A Primer on Bitcoin Investor Sentiment and Changes in Saving Behavior

  • Relative Unrealized Profit/Loss Ratio (≈investor sentiment)
  • HODLer Position Change (≈insider buying/selling)

A History of Bitcoin Valuation Research

  • In 2010, Bitcoin users tried calculating the “value” of one Bitcoin by estimating the electricity cost of mining it. However, the usefulness of this was quickly dismissed, as the cost of mining goes up when investors bid up the price of Bitcoin.
  • In 2011, early investors came up with the idea of calculating Bitcoin’s market cap as a valuation tool, and with the concept of ‘Bitcoin Days Destroyed’. The latter was dubbed an “indicator of market health and participation and it was the first valuation metric that considered the age of addresses. There was also discussion about a “Price over Difficulty” ratio, to determine whether it was better to mine than to buy BTC, and forum threads emerged about how many lost coins there might be.
  • In 2012, Trace Mayer suggested the 200 Daily Moving Average of Bitcoin’s market capitalization as a value indicator, because it filters out the long-term secular uptrend.
  • In 2013, various authors explored the idea that Bitcoin’s price is in a long-term parabolic uptrend, and that deviation from that trend line is indicative of over- and under valuation.
  • On January 1st, 2014, user gbianchi proposed “Network Value” as the ratio of Bitcoin’s address growth and its market capitalization — similar analyses followed later that year.
  • In November 2014, developer Jon Ratcliff published his analysis of the blockchain, showing the distribution of bitcoins based on age of last use, and commented “This graph shows … how many bitcoins are actively moving at any one time over time.”
  • In September 2017, Willy Woo and Chris Burniske published research around the NVT ratio, which was called a “PE Ratio for Bitcoin” as it focused on comparing Bitcoin’s on-chain volume with its market cap.
  • In March 2018, Dmitry Kalichkin suggested a variation on NVT which he dubbed the 90-day NVT ratio. Two months later he introduced the Network Value to Metcalfe ratio (NVM) which was based on Daily Active Addresses.
  • In April 2018, Dhruv Bansal updated Ratcliff’s work on UTXO age distribution, and suggested the concept of HODL waves. He commented: “It is not possible to make charts such as the one above for traditional asset classes. It’s only Bitcoin and other public blockchains that meticulously track these data throughout their whole histories. This enables post-hoc analyses of large-scale market behavior.”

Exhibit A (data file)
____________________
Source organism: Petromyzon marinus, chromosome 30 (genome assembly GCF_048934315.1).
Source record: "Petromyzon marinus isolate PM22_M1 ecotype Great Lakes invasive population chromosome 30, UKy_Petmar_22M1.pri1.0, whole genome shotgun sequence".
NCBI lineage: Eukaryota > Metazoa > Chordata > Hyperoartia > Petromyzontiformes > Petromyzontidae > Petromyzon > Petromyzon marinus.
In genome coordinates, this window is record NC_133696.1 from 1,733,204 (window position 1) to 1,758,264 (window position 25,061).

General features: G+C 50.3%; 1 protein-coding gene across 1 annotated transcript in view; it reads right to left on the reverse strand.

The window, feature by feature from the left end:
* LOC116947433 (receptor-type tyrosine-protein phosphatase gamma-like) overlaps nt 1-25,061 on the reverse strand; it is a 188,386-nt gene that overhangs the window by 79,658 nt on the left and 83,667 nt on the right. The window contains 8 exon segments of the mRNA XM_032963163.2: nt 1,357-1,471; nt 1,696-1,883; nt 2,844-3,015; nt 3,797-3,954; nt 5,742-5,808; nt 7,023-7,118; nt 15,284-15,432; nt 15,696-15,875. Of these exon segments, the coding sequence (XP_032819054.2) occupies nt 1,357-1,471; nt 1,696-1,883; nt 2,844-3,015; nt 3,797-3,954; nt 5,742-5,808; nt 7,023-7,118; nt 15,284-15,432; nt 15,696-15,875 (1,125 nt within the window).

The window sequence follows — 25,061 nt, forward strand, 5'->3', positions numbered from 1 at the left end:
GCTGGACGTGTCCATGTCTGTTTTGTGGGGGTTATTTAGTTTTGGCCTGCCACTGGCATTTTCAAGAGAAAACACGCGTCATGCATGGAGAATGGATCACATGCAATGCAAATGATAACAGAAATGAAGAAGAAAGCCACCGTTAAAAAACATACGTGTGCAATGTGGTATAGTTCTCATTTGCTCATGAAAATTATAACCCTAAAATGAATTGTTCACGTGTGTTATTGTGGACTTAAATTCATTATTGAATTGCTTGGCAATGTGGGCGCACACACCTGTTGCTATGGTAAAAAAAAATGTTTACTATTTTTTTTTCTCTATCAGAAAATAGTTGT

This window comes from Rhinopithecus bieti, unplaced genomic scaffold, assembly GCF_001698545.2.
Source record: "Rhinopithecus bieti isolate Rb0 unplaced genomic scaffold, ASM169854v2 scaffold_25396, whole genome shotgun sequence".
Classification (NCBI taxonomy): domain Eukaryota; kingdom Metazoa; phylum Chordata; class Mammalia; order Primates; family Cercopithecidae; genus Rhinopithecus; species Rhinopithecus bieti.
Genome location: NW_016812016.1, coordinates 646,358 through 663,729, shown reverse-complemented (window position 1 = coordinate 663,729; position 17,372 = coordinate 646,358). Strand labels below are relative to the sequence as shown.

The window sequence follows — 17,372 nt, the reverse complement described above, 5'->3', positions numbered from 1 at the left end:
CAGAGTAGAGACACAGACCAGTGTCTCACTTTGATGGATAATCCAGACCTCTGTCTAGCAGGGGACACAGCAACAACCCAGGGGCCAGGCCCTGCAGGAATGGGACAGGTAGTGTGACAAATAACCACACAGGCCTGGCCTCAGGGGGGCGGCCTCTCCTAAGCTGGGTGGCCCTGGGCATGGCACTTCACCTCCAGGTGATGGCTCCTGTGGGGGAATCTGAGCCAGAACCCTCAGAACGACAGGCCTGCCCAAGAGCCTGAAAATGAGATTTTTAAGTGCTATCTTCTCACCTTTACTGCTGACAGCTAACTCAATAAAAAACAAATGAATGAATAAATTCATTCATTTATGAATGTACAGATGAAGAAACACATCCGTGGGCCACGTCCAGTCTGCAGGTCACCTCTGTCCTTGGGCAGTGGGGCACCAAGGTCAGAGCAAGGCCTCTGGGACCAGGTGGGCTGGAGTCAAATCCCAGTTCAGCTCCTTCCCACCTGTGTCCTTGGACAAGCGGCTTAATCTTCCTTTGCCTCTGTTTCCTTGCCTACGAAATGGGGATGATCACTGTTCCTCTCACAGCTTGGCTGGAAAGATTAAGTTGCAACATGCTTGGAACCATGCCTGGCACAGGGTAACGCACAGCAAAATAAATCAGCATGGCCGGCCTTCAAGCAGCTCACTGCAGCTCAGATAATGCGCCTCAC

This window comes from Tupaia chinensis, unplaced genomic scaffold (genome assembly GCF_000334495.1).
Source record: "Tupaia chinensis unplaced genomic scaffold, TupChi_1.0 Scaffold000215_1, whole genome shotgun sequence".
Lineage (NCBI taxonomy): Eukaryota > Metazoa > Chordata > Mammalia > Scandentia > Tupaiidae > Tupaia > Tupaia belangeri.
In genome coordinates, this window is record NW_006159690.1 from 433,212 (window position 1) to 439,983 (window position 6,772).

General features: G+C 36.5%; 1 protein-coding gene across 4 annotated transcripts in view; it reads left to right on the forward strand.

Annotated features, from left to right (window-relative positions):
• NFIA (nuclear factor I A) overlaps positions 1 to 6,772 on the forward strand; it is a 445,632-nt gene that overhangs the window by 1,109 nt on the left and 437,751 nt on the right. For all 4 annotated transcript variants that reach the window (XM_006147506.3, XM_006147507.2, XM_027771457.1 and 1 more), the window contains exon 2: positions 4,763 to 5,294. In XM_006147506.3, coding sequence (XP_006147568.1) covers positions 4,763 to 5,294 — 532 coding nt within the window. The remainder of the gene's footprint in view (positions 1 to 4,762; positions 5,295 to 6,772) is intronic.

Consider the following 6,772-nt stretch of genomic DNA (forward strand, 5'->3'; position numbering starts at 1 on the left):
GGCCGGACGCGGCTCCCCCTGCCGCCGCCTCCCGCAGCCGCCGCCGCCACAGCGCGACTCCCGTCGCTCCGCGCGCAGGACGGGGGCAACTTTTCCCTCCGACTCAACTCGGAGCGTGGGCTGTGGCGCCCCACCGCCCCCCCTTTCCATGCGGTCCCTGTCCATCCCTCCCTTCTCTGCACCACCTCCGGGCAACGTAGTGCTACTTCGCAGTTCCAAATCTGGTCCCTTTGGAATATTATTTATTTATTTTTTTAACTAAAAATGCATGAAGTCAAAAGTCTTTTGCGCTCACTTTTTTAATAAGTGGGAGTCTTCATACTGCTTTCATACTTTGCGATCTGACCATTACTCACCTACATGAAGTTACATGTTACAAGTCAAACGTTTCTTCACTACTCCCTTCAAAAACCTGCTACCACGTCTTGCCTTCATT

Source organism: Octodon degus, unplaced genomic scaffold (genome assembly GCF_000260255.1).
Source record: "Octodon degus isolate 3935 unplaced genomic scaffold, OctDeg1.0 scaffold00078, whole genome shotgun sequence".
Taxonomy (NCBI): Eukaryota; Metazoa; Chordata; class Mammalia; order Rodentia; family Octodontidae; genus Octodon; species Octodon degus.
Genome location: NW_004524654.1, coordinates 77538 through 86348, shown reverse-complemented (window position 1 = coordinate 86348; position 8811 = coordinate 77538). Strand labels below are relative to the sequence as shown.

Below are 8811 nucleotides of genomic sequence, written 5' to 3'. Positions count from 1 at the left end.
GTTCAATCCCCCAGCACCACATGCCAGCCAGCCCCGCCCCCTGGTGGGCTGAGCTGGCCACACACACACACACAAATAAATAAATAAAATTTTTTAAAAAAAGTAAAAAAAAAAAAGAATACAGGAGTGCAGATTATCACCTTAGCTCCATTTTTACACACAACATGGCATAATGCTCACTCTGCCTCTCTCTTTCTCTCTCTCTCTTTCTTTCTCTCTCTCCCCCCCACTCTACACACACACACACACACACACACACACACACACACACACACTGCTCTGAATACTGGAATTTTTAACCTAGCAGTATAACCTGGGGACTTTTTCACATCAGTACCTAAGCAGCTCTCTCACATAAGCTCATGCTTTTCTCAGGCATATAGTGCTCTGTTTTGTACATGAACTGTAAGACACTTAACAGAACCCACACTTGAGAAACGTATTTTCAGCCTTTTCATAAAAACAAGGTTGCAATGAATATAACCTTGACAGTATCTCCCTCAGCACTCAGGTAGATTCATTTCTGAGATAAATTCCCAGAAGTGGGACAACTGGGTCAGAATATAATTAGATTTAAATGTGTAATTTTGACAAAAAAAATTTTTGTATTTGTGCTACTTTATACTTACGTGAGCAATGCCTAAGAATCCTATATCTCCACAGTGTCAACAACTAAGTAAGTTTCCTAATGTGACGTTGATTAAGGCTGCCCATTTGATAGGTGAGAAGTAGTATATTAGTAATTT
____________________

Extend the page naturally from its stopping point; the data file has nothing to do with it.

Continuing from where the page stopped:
• In October 2018, inspired by Pierre Rochard, Nic Carter and Antoine Le Calvez created the Bitcoin “realized cap” which is the aggregate value of the UTXOs priced by their value when they last moved. Soon after, Bitcoin “thermocap” or “accumulated security spend” was suggested, which is the aggregated miner revenues over the entire history of Bitcoin.
  • That same month, Murad Mahmudov and David Puell published work on the Bitcoin Market-Value-to-Realized-Value (MVRV).
  • In December 2018, Tamás Blummer introduced the concept of Liveliness, which reflects how much a given blockchain is used for meaningful transaction settlement.

Goal: Measure Changes in Saving Behavior

Limitations and challenges of existing valuation methodologies

  • With cryptocurrencies, information about real circulating supply is opaque, exchange listing requirements are often extremely loose, and dilution schemes can be stretched to extremes. Assigning a “market cap” to a cryptocurrency (mined coins × token price) doesn’t at all create an objective comparison tool — a coin’s “market cap” doesn’t teach us anything about the commitment of coin holders. To illustrate: a centralized coin with a premined supply of 1 billion tokens and a single recorded sale of one token for $10 would yield a $10 billion market cap, identical to a decentralized coin with a large community of long-term savers. This “market cap” measure is also blind to lost coins, which stretches the comparison with the securities world where the assets are held by transfer agents, making loss a very rare phenomenon.
  • The challenge with using the number of active addresses or transaction volumes (e.g. NVT, NVM) is that these data sources don’t allow us to separate behavior that is long-term oriented from behavior that is short term oriented. These measures don’t directly differentiate speculators from value investors, and can conceivably be gamed or inflated by moving a large amount of coins back and forth, or by creating a flurry of small on-chain transactions.


Relative Unrealized P&L (≈investor sentiment)


  • A blockchain that during its lifetime has not yet seen a transaction other than issuance, has a Liveliness of 0%. Likewise, a blockchain where only one recent balance is systematically moved back and forth would produce a very low Liveliness — in other words, this measure is unforgiving for lack of meaningful transactions. Bitcoin has high Liveliness if it facilitates the transfer of large amounts of old coins on a regular basis.
  • A blockchain where all the coins move within a single block has at that moment a Liveliness of 100%. A blockchain of two years old with no new block rewards, and where exactly one year ago all coins moved within a single block and no transactions moved since, would have a liveliness of 50%. In other words, the measure fluctuates relative to the total lifespan of the blockchain.
  • The total circulating supply also impacts Liveliness: if in the previous example 20% more new coins were created in the year since all the coins were moved, then the Liveliness today would not be 50% but only 40%. So this measure also warns us about blockchains with high inflation/dilution.

HODLer Position Change (≈insider buying/selling)





Bitcoin Alpha, Market Research

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